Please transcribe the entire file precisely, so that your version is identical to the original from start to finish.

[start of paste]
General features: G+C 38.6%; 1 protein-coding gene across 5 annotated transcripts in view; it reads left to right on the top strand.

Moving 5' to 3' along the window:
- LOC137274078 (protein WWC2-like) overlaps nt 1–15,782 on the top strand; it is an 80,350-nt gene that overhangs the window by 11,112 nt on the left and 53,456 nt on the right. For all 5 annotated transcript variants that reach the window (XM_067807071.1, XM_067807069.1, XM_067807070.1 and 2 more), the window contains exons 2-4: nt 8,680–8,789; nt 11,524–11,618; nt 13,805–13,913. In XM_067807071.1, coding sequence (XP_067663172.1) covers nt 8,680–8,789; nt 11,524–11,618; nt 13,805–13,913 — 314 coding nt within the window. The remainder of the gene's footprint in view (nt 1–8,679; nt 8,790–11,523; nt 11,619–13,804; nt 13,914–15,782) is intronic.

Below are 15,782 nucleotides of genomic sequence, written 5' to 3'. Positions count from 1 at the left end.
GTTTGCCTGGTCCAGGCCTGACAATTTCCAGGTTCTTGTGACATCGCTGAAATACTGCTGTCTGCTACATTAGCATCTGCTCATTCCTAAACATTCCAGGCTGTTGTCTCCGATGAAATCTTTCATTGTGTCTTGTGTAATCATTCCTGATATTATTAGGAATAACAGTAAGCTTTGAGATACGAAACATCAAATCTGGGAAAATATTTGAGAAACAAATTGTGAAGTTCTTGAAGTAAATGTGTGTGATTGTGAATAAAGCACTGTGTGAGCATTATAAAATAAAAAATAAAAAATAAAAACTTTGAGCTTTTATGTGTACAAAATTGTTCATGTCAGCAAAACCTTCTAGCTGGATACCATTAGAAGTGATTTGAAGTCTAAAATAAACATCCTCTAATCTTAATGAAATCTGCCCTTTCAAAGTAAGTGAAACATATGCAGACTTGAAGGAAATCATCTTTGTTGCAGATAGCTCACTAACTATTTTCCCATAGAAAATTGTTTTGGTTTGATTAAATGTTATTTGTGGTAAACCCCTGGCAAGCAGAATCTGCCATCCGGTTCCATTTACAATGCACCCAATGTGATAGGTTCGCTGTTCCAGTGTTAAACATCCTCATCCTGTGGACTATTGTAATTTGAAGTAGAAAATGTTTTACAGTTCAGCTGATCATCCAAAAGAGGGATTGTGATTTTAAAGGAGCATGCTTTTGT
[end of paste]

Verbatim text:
General features: G+C 38.6%; 1 protein-coding gene across 5 annotated transcripts in view; it reads left to right on the top strand.

Moving 5' to 3' along the window:
- LOC137274078 (protein WWC2-like) overlaps nt 1–15,782 on the top strand; it is an 80,350-nt gene that overhangs the window by 11,112 nt on the left and 53,456 nt on the right. For all 5 annotated transcript variants that reach the window (XM_067807071.1, XM_067807069.1, XM_067807070.1 and 2 more), the window contains exons 2-4: nt 8,680–8,789; nt 11,524–11,618; nt 13,805–13,913. In XM_067807071.1, coding sequence (XP_067663172.1) covers nt 8,680–8,789; nt 11,524–11,618; nt 13,805–13,913 — 314 coding nt within the window. The remainder of the gene's footprint in view (nt 1–8,679; nt 8,790–11,523; nt 11,619–13,804; nt 13,914–15,782) is intronic.

Below are 15,782 nucleotides of genomic sequence, written 5' to 3'. Positions count from 1 at the left end.
GTTTGCCTGGTCCAGGCCTGACAATTTCCAGGTTCTTGTGACATCGCTGAAATACTGCTGTCTGCTACATTAGCATCTGCTCATTCCTAAACATTCCAGGCTGTTGTCTCCGATGAAATCTTTCATTGTGTCTTGTGTAATCATTCCTGATATTATTAGGAATAACAGTAAGCTTTGAGATACGAAACATCAAATCTGGGAAAATATTTGAGAAACAAATTGTGAAGTTCTTGAAGTAAATGTGTGTGATTGTGAATAAAGCACTGTGTGAGCATTATAAAATAAAAAATAAAAAATAAAAACTTTGAGCTTTTATGTGTACAAAATTGTTCATGTCAGCAAAACCTTCTAGCTGGATACCATTAGAAGTGATTTGAAGTCTAAAATAAACATCCTCTAATCTTAATGAAATCTGCCCTTTCAAAGTAAGTGAAACATATGCAGACTTGAAGGAAATCATCTTTGTTGCAGATAGCTCACTAACTATTTTCCCATAGAAAATTGTTTTGGTTTGATTAAATGTTATTTGTGGTAAACCCCTGGCAAGCAGAATCTGCCATCCGGTTCCATTTACAATGCACCCAATGTGATAGGTTCGCTGTTCCAGTGTTAAACATCCTCATCCTGTGGACTATTGTAATTTGAAGTAGAAAATGTTTTACAGTTCAGCTGATCATCCAAAAGAGGGATTGTGATTTTAAAGGAGCATGCTTTTGT